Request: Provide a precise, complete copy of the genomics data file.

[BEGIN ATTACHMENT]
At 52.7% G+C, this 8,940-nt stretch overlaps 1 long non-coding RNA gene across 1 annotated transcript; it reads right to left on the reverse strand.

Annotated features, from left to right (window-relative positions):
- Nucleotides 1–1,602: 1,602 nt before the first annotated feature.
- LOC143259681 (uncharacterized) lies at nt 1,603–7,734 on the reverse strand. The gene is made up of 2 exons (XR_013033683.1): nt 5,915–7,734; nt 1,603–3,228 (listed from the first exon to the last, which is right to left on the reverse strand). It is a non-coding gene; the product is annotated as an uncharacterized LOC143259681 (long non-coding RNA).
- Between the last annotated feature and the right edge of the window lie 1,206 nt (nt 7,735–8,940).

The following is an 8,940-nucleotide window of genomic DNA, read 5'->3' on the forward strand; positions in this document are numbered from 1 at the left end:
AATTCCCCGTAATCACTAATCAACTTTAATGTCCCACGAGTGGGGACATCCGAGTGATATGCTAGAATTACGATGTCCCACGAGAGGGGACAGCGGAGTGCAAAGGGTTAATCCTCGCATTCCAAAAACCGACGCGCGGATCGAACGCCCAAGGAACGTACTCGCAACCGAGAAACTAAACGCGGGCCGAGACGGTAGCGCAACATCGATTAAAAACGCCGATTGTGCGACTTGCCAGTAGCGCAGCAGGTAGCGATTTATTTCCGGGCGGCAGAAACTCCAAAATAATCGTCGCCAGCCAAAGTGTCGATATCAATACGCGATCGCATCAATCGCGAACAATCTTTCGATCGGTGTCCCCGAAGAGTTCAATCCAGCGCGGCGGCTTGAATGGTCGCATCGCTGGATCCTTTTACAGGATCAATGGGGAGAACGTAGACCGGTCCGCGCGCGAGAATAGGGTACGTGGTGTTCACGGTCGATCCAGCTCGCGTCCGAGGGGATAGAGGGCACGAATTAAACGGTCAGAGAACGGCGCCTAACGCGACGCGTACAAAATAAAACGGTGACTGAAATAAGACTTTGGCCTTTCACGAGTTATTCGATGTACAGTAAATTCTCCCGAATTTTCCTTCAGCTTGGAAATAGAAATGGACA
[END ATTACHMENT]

At 52.7% G+C, this 8,940-nt stretch overlaps 1 long non-coding RNA gene across 1 annotated transcript; it reads right to left on the reverse strand.

Annotated features, from left to right (window-relative positions):
- Nucleotides 1–1,602: 1,602 nt before the first annotated feature.
- LOC143259681 (uncharacterized) lies at nt 1,603–7,734 on the reverse strand. The gene is made up of 2 exons (XR_013033683.1): nt 5,915–7,734; nt 1,603–3,228 (listed from the first exon to the last, which is right to left on the reverse strand). It is a non-coding gene; the product is annotated as an uncharacterized LOC143259681 (long non-coding RNA).
- Between the last annotated feature and the right edge of the window lie 1,206 nt (nt 7,735–8,940).

The following is an 8,940-nucleotide window of genomic DNA, read 5'->3' on the forward strand; positions in this document are numbered from 1 at the left end:
AATTCCCCGTAATCACTAATCAACTTTAATGTCCCACGAGTGGGGACATCCGAGTGATATGCTAGAATTACGATGTCCCACGAGAGGGGACAGCGGAGTGCAAAGGGTTAATCCTCGCATTCCAAAAACCGACGCGCGGATCGAACGCCCAAGGAACGTACTCGCAACCGAGAAACTAAACGCGGGCCGAGACGGTAGCGCAACATCGATTAAAAACGCCGATTGTGCGACTTGCCAGTAGCGCAGCAGGTAGCGATTTATTTCCGGGCGGCAGAAACTCCAAAATAATCGTCGCCAGCCAAAGTGTCGATATCAATACGCGATCGCATCAATCGCGAACAATCTTTCGATCGGTGTCCCCGAAGAGTTCAATCCAGCGCGGCGGCTTGAATGGTCGCATCGCTGGATCCTTTTACAGGATCAATGGGGAGAACGTAGACCGGTCCGCGCGCGAGAATAGGGTACGTGGTGTTCACGGTCGATCCAGCTCGCGTCCGAGGGGATAGAGGGCACGAATTAAACGGTCAGAGAACGGCGCCTAACGCGACGCGTACAAAATAAAACGGTGACTGAAATAAGACTTTGGCCTTTCACGAGTTATTCGATGTACAGTAAATTCTCCCGAATTTTCCTTCAGCTTGGAAATAGAAATGGACA